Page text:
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Faulting induced by precipitation of water at grain boundaries in hot subducting oceanic crust

Abstract

Dehydration embrittlement has been proposed to explain both intermediate- and deep-focus earthquakes in subduction zones1,2,3,4,5. Because such earthquakes primarily occur at shallow depths or within the core of the subducting plate, dehydration at relatively low temperatures has been emphasized6,7,8. However, recent careful relocation of subduction-zone earthquakes9,10 shows that at depths of 100–250 km, earthquakes continue in the uppermost part of the slab (probably the former oceanic crust that has been converted to eclogite) where temperatures are higher. Here we show that at such pressures and temperatures, eclogite lacking hydrous phases but with significant hydroxyl incorporated as defects in pyroxene and garnet develops a faulting instability associated with precipitation of water at grain boundaries and the production of very small amounts of melt. This new faulting mechanism satisfactorily explains high-temperature earthquakes in subducting oceanic crust and could potentially be involved in much deeper earthquakes in connection with similar precipitation of water in the mantle transition zone (400–700 km depth). Of potential importance for all proposed high-pressure earthquake mechanisms is the very small amount of fluid required to trigger this instability.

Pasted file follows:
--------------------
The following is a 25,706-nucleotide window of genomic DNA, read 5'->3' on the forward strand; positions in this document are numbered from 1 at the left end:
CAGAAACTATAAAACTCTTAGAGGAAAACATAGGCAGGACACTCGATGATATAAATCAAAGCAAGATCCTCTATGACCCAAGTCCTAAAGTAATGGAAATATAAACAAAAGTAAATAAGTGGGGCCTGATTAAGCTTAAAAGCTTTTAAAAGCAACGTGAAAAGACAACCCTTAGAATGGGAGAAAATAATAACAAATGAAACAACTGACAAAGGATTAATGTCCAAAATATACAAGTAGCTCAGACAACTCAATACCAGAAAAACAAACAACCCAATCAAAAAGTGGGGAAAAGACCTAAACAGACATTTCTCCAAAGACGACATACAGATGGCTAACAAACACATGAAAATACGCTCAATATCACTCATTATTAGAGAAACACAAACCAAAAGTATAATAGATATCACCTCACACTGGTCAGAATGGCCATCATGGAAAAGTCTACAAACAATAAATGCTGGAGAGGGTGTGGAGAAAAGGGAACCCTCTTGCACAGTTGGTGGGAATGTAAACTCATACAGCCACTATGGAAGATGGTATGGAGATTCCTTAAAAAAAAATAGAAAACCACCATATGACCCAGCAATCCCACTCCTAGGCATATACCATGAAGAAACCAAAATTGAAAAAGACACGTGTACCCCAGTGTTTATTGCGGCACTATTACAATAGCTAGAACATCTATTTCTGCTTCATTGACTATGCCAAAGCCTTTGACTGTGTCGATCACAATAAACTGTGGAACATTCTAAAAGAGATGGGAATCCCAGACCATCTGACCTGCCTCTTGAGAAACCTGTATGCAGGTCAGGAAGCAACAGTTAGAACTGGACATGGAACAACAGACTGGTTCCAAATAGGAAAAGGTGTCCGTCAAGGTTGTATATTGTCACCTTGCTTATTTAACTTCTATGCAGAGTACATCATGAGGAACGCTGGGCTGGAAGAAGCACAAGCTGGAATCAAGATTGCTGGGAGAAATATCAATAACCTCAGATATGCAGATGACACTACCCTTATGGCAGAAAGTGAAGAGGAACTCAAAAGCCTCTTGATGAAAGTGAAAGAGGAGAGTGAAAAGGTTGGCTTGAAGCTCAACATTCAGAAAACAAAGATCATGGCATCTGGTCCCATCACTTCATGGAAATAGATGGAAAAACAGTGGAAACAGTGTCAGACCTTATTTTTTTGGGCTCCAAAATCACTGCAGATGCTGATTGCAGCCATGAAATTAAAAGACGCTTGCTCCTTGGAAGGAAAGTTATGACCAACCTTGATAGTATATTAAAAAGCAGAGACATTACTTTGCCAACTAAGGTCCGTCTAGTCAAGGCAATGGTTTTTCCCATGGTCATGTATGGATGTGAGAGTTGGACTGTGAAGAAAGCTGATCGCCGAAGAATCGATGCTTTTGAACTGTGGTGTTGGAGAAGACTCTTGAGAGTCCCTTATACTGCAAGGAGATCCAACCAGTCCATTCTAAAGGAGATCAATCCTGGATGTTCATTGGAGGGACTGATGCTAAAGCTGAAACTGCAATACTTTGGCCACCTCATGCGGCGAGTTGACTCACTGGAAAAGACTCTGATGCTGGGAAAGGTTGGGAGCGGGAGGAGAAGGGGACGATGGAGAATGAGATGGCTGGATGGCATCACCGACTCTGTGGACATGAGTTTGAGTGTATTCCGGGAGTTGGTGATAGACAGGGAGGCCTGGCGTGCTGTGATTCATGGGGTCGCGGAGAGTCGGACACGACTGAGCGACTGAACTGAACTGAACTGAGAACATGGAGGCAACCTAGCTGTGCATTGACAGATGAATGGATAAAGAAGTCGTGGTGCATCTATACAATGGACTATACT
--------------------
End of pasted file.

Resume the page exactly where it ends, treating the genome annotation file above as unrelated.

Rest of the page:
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Figure 1: Faulted specimen.
Figure 2: Microstructural details of faulted specimen of Fig. 1.

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Acknowledgements

We thank L. Dobrzhinetskaya and H. Jung for discussions; F. Forgit for preparation of high-pressure assemblies and apparatus maintenance; and D. Borchardt for advice and assistance with the FTIR spectroscopy. This work was supported by the US National Science Foundation and the Ministry of Science and Technology of China.

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Correspondence to Harry W. Green II.

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Zhang, J., Green, H., Bozhilov, K. et al. Faulting induced by precipitation of water at grain boundaries in hot subducting oceanic crust. Nature 428, 633–636 (2004). https://doi.org/10.1038/nature02475

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